WASHINGTON -- The Defense Department is expected to finalize a $10 billion arms deal with Israel, Saudi Arabia and the United Arab Emirates next week that will provide missiles, warplanes and troop transports to help them counter any future threat from Iran.
A weeklong visit to the region by Defense Secretary Chuck Hagel will culminate a year of secret negotiations on a deal that Congressional officials said will be second only to the $29.5 billion sale of F-15 aircraft to Saudi Arabia announced in 2010. But the delicate balancing act that was necessary in weighing the differing interests of each nation made it among the most complex ever negotiated.
While one goal was to ensure that Israel continues to field the most capable armed forces in the region to deter Iran and counter a range of threats, it was equally important to improve the capabilities of two important Arab military partners. Another challenge, senior administration officials said, was coming up with a package that could help Israel deal with various security challenges -- but devised so it would not be viewed as an American endorsement of accelerated planning by Israel to strike alone at Tehran's suspected nuclear facilities.
The objective, one senior administration official said, was "not just to boost Israel's capabilities, but also to boost the capabilities of our Persian Gulf partners so they, too, would be able to address the Iranian threat -- and also provide a greater network of coordinated assets around the region to handle a range of contingencies."
Those other security risks, officials said, include the roiling civil war in Syria -- a country with chemical weapons that could be used by the Assad government or seized by rebels -- and militant violence in the Sinai Peninsula.
Under the agreement, each country would be allowed to purchase advanced armaments from American contractors. In the case of Israel, there is also substantial American financial assistance, topping $3 billion in military aid this fiscal year.
Israel would buy new missiles designed to take out an adversary's air-defense radars, as well as advanced radars for its own warplanes, new refueling tanker planes and -- in the first sale to any foreign military -- the V-22 Osprey troop transport aircraft.
The United Arab Emirates would buy 26 F-16 warplanes, a package that could reach $5 billion alone, along with precision missiles that could be launched from those jets at distant ground targets. Saudi Arabia would buy the same class of advanced missile.
The expectation is that the arms sale, which was outlined to Congress on Thursday, will encounter little opposition from lawmakers, especially from members representing the many districts where defense contractors are concerned about the impact of cutbacks in the Pentagon's own weapons budget. But Congressional officials said members were seeking assurances that the package was in keeping with American policy to guarantee Israel's "qualitative military edge" while not recklessly emboldening Israeli hawks.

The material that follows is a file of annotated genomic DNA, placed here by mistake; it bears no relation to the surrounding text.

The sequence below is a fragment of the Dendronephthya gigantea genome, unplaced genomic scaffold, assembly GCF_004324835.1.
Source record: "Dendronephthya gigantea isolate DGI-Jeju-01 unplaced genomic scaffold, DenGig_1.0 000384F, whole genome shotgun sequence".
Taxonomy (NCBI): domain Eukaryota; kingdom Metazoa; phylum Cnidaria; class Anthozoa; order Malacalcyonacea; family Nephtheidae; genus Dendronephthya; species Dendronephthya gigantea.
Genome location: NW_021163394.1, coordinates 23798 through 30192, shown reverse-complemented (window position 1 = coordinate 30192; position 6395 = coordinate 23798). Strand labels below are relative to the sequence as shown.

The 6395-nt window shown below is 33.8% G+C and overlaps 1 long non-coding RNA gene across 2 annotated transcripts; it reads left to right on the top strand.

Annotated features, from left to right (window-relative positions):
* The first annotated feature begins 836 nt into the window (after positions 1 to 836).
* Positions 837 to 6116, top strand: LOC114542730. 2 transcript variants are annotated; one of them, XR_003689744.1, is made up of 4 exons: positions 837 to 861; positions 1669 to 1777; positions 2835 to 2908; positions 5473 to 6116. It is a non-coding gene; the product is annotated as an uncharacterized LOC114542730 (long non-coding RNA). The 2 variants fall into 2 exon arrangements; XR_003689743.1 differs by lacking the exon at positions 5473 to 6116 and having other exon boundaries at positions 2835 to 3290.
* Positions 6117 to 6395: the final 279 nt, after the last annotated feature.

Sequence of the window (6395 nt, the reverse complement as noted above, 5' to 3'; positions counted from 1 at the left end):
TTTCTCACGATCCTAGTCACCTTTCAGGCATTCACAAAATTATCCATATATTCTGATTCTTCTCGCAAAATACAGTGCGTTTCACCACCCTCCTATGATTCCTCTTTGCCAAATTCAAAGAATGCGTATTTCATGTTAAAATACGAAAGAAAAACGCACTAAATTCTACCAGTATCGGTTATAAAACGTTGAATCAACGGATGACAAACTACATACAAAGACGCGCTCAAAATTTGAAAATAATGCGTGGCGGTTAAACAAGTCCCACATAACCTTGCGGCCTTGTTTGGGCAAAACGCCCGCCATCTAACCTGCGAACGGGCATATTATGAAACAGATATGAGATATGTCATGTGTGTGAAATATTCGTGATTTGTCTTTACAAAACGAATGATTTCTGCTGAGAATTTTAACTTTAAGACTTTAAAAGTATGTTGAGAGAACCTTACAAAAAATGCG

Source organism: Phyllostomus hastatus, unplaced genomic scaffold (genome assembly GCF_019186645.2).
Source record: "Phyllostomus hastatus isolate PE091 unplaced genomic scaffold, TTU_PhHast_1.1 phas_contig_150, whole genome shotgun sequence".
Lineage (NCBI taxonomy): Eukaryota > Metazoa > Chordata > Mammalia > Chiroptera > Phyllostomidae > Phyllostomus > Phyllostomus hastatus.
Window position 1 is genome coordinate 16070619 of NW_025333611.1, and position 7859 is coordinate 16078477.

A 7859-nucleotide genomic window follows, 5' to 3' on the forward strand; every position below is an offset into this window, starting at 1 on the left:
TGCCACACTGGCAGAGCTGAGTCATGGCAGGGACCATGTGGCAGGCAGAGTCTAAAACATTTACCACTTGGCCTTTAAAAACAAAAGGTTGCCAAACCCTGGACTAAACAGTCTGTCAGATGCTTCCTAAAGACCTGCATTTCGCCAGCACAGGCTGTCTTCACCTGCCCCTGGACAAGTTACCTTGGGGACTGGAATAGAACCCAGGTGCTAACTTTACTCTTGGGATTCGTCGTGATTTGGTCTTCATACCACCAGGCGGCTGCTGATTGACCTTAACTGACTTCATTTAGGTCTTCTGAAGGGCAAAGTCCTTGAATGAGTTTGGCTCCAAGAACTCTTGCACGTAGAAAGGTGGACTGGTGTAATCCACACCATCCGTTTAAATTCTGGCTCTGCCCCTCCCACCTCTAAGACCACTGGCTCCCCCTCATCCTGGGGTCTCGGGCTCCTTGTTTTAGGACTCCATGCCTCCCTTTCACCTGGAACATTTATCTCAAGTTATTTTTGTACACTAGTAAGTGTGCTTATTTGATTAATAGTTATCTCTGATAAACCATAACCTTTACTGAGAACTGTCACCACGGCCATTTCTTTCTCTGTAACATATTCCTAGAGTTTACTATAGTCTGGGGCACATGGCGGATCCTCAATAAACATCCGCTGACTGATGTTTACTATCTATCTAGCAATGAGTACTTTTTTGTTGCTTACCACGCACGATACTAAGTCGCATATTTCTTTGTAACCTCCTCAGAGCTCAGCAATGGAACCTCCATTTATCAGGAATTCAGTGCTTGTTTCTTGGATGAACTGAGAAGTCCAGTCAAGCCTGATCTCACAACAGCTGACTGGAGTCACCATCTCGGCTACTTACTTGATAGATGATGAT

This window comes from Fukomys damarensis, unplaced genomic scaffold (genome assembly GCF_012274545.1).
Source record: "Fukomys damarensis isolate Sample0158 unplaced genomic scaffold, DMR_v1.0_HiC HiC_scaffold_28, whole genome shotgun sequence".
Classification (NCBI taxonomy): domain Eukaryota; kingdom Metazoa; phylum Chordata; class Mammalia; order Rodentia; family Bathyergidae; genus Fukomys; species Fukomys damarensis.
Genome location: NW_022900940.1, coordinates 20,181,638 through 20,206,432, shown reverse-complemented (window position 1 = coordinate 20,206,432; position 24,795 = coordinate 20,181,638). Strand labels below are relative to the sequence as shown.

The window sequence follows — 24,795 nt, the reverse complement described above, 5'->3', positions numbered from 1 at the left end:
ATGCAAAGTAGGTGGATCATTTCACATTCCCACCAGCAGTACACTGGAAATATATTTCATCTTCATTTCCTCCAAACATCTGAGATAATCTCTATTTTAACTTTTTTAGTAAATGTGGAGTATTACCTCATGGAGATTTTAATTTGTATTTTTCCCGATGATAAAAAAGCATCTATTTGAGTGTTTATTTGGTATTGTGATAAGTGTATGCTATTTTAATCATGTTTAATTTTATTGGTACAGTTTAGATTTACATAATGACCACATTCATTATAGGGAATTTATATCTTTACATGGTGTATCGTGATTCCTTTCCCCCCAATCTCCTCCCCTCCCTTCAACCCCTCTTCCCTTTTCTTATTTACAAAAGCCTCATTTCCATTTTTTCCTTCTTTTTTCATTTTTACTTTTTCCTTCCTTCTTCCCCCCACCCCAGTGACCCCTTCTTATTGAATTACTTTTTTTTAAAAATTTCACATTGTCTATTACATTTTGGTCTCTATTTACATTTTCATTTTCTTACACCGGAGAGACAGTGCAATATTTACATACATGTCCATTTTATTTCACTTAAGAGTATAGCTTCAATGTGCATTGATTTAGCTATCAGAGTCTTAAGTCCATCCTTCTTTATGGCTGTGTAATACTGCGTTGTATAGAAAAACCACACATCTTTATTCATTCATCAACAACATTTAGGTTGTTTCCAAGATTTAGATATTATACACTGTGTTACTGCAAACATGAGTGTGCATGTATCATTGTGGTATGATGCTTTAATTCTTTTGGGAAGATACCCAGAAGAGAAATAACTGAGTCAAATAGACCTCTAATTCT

American policy acknowledges that a sovereign Israel has the right to defend itself, but "the president believes there is still time and space for diplomacy to work" in preventing Iran from acquiring a nuclear weapon, one senior administration official said.
Under the terms of the deal, Israel would be allowed to buy the tilt-rotor V-22 Osprey, an aircraft that can take off and land like a helicopter but fly with the speeds and range of an airplane. Israel could use the Osprey for patrolling its borders, coastline and out to sea, and for moving troops to troubled areas.
A new generation of KC-135 refueling tanker planes would let Israel's warplanes stay in the air longer, an ability essential for any long-range mission -- like a strike on Iran. The tankers would also be useful for air patrols protecting Israeli borders.
Israel also would receive antiradiation missiles. Launched from a warplane, they can home in on an adversary's air-defense radar signals and destroy those sites. New, advanced radars for Israel's military jets also would be in the package.
Administration officials declined to identify the new missile to be sold to Saudi Arabia and the United Arab Emirates, except to say that it is an advanced class of precision "standoff munitions" -- those designed to be launched from warplanes safely distant from ground targets.
The missile would fit the 84 F-15s that Saudi Arabia is currently buying under the previous arms deal, and it would be carried by the 26 F-16s the United Arab Emirates would buy under the new one. The missile, one senior official said, is to "address the threat posed by Iran."
Officials said Israel was assured that use of the advanced missiles would be monitored by United States Air Force personnel who train alongside both the Saudi and emirates militaries, and that any deployment would occur only after consultation with the Americans. One administration official said the missiles would fall under "enhanced end-use monitoring."
Over the past year of negotiations, Leon E. Panetta, the former defense secretary, met more than a dozen times with Ehud Barak, his Israeli counterpart, and had 18 additional telephone discussions on the arms deal. President Obama visited Israel last month, where he promised the United States would provide more security assistance, including advanced military technology, to Israel.
After being sworn in as the new defense secretary, Mr. Hagel held his first face-to-face discussion with any foreign counterpart to discuss the deal with Mr. Barak.
During his coming trip to Israel, Mr. Hagel will move to finalize the arms deal with Mr. Barak's successor, Moshe Yaalon. Mr. Hagel will finalize the deal with Saudi Arabia and the United Arab Emirates in visits to the two countries later next week.
This article originally appeared in The New York Times.